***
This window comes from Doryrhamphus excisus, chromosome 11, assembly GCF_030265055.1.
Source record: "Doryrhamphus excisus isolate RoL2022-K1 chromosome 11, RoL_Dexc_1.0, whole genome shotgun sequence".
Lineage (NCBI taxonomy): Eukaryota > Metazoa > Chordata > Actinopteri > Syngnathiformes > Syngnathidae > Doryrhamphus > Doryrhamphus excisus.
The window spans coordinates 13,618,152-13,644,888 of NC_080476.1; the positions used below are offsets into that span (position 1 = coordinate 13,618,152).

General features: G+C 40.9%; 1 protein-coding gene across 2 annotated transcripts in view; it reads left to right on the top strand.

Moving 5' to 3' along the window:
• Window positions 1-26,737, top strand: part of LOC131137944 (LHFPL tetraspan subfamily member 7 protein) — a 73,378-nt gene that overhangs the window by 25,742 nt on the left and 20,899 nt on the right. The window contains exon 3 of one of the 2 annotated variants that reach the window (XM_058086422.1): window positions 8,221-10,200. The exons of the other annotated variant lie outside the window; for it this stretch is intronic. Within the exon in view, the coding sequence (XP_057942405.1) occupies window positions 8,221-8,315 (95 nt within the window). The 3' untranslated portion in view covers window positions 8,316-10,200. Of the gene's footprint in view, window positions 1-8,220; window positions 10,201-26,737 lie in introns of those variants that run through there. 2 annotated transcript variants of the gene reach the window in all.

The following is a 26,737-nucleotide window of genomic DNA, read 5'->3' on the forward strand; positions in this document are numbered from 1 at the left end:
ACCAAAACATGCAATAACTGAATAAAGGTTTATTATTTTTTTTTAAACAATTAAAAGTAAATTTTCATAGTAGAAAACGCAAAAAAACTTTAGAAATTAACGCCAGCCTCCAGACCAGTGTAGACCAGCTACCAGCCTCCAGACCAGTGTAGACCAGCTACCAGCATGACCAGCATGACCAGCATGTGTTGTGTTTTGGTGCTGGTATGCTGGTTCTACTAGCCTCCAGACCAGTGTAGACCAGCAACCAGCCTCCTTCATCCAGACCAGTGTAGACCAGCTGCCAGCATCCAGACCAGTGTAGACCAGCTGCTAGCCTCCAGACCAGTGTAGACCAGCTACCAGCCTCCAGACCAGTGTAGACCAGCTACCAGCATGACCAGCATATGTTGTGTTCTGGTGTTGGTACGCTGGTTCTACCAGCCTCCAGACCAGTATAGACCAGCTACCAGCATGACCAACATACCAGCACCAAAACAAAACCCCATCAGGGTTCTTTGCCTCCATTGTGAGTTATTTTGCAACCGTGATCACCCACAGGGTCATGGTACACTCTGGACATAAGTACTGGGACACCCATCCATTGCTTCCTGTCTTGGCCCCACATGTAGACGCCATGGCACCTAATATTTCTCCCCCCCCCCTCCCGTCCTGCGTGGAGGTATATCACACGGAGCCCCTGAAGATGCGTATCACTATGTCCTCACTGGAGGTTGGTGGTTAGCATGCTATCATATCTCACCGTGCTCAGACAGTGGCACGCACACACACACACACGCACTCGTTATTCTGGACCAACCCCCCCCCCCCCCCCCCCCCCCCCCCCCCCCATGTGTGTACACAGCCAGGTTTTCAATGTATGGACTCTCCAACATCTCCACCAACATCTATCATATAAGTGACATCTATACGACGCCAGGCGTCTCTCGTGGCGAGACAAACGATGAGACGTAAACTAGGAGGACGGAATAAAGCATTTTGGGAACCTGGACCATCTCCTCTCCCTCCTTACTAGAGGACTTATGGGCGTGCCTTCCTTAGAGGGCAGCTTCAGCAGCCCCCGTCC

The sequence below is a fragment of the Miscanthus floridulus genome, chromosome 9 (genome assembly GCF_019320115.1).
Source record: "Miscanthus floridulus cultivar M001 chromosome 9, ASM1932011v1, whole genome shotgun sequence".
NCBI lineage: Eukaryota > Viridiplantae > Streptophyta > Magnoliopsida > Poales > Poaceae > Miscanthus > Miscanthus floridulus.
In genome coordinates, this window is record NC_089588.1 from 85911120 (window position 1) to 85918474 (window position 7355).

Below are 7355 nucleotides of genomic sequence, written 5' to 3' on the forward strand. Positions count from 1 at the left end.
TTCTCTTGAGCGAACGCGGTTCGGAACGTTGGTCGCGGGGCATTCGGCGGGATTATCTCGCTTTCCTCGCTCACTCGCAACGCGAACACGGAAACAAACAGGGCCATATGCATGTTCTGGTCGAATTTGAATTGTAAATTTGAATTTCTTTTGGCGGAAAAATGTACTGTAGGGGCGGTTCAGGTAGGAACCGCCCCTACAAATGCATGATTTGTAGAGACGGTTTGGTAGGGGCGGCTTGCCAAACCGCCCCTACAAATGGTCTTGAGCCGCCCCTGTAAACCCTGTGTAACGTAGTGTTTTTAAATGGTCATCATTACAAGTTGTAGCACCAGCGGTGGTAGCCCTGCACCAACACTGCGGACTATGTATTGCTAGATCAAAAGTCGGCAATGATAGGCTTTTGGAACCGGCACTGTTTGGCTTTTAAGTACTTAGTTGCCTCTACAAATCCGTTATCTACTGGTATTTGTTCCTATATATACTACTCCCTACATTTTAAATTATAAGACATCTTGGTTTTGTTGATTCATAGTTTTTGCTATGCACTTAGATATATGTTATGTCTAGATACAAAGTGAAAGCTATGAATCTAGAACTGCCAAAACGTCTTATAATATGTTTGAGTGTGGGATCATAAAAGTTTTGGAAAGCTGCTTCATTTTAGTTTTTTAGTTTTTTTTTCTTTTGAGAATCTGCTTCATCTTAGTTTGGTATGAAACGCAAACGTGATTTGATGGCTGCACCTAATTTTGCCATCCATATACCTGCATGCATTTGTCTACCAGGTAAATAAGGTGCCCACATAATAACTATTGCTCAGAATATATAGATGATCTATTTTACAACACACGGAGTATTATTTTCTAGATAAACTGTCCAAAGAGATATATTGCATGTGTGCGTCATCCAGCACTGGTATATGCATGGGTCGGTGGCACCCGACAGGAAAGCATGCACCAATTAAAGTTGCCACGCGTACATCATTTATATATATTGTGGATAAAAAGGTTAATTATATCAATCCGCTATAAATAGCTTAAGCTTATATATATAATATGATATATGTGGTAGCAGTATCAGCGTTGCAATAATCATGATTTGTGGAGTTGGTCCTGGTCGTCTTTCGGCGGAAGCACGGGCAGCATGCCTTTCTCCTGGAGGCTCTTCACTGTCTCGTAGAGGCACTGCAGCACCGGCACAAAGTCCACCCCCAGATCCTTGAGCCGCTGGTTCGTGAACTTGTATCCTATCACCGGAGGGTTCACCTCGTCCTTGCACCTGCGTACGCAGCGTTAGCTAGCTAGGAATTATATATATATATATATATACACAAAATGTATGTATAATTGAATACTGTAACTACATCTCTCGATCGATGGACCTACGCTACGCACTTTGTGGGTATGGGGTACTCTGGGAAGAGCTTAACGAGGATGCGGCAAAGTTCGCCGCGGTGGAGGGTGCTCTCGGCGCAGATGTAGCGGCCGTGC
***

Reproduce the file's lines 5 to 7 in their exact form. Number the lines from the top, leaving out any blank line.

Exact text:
General features: G+C 40.9%; 1 protein-coding gene across 2 annotated transcripts in view; it reads left to right on the top strand.

Moving 5' to 3' along the window:
• Window positions 1-26,737, top strand: part of LOC131137944 (LHFPL tetraspan subfamily member 7 protein) — a 73,378-nt gene that overhangs the window by 25,742 nt on the left and 20,899 nt on the right. The window contains exon 3 of one of the 2 annotated variants that reach the window (XM_058086422.1): window positions 8,221-10,200. The exons of the other annotated variant lie outside the window; for it this stretch is intronic. Within the exon in view, the coding sequence (XP_057942405.1) occupies window positions 8,221-8,315 (95 nt within the window). The 3' untranslated portion in view covers window positions 8,316-10,200. Of the gene's footprint in view, window positions 1-8,220; window positions 10,201-26,737 lie in introns of those variants that run through there. 2 annotated transcript variants of the gene reach the window in all.